Henri Fabre (1882 – 1984)
On 28 March 1910, Henri Fabre flew his Hydravion from Etang de Berre, near Marseilles, so achieving the first successful flight in the world from water. All the more remarkable since he had never been on an aeroplane before, either as a passenger or as a pilot.
Edward Wakefield had visited him at Marseilles shortly beforehand. Wakefield did so again, this time in the company of Oscar Gnosspelius, during October 1910 at the Grand Palais, Paris where Fabre’s aircraft was being exhibited – see photo at the top of this page.
The Hydravion was transported by using a dolly.
Like Waterbird, the Hydravion had a Gnome 50 hp engine. Its installation ‘was recommended by Laurent Seguin, the inventor and a relative’. – Rear Admiral Lauren McCready, W.W.1 Aero September 1983. A diagram of the airframe is here. Fabre’s floats were flat-bottomed, with a curved upper surface, so as to generate lifting force either in the air or on water; in contrast to Wakefield’s floats which were ‘stepped‘.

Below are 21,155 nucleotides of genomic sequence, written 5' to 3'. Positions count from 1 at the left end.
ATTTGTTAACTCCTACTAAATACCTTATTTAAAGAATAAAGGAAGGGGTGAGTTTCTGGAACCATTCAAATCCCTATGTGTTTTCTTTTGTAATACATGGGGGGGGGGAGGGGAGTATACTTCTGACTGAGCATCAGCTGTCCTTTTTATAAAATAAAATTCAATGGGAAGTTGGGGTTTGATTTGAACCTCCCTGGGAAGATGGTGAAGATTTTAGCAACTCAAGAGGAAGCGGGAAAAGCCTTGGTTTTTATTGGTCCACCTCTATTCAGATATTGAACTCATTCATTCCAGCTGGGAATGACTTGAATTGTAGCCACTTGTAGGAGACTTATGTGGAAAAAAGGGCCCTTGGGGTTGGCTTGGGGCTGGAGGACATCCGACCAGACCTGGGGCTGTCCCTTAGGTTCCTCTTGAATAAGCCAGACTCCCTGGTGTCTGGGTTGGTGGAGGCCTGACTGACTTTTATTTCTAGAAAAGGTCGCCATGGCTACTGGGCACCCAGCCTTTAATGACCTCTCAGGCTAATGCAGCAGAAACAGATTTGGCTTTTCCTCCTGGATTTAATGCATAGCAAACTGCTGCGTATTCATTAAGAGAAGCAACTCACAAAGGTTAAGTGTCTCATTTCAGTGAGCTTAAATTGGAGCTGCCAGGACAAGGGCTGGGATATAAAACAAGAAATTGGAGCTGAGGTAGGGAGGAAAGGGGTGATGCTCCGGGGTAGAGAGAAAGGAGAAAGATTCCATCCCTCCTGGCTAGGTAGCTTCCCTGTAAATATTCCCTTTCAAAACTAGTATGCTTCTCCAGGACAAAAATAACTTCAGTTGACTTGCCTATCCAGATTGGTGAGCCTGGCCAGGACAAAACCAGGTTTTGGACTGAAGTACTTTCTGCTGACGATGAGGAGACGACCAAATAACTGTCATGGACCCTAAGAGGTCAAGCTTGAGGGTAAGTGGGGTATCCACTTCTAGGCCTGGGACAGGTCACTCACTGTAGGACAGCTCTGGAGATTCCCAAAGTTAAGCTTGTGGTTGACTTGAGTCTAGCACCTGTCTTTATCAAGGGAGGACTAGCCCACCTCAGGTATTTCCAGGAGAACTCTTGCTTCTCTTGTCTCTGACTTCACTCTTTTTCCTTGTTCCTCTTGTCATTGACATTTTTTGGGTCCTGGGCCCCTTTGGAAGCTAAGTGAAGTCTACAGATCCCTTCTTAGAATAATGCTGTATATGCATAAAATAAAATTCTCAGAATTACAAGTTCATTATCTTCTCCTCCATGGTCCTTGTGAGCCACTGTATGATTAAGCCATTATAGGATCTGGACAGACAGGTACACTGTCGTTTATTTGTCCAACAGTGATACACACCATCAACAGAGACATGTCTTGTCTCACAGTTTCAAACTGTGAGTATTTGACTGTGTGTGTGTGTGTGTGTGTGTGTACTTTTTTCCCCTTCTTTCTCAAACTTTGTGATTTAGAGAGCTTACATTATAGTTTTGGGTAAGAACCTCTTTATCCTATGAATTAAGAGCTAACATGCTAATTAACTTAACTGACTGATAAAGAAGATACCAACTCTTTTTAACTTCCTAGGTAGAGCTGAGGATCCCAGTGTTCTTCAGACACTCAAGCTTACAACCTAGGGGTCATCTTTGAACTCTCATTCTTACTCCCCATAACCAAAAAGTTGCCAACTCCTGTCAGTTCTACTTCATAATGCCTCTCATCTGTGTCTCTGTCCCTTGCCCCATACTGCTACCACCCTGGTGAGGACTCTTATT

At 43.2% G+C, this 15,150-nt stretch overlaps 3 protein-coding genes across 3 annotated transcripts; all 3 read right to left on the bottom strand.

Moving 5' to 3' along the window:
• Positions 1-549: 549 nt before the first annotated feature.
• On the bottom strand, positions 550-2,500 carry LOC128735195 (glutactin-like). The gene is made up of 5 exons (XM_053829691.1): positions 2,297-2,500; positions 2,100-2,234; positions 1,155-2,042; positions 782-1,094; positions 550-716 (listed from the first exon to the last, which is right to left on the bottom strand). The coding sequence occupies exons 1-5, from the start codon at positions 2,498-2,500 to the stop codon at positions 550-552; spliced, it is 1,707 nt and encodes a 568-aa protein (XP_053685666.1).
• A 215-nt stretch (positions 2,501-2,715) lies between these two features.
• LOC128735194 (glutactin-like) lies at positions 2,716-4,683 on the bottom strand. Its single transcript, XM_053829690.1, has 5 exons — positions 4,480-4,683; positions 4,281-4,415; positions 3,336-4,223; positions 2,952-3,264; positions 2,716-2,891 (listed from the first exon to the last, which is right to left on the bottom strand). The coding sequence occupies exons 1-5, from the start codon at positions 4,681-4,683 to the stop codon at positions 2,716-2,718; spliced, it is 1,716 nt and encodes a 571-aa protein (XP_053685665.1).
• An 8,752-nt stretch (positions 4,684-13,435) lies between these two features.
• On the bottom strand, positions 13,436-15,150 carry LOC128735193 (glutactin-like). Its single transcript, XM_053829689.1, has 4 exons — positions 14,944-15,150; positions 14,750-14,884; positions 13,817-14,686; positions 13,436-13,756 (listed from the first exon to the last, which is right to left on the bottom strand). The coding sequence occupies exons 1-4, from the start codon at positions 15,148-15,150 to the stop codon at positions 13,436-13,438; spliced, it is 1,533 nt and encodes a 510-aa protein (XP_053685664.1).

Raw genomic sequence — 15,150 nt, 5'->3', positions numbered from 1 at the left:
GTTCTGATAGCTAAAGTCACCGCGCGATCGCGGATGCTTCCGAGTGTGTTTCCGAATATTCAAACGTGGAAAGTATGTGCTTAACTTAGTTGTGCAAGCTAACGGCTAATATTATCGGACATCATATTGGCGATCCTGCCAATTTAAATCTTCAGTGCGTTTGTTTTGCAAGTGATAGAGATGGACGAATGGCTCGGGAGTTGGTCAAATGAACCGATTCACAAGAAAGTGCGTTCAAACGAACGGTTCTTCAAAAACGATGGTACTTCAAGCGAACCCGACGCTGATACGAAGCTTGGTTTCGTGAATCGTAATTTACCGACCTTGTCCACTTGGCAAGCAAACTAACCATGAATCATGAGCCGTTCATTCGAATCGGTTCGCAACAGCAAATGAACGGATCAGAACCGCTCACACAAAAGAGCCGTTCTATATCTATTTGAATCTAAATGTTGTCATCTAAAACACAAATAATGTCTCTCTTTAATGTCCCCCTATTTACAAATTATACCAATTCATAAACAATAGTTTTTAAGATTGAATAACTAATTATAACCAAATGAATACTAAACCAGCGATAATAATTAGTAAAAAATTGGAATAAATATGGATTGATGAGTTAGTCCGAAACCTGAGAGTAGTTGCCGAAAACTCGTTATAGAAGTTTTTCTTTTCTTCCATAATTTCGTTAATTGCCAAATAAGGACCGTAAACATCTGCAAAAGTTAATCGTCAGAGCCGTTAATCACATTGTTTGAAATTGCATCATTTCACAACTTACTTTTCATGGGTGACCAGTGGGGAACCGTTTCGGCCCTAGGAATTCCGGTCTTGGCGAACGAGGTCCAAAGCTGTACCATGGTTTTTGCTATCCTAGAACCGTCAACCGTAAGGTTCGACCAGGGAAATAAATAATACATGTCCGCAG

On 12 April 1911, at Monaco, Fabre’s aeroplane was damaged beyond repair; but restored and is now in the Air and Space Museum, Le Bourget Airport, Paris.
Fabre sold a Hydravion to Raoul Badin, one of his employees. Badin attemped to fly it from lac d’Enghien, near Paris. – In 1911, Badin invented an airspeed indicator, which became known simply as the ‘Badin’.
WindermereBirthplace of British naval and civil marine aeroplanes
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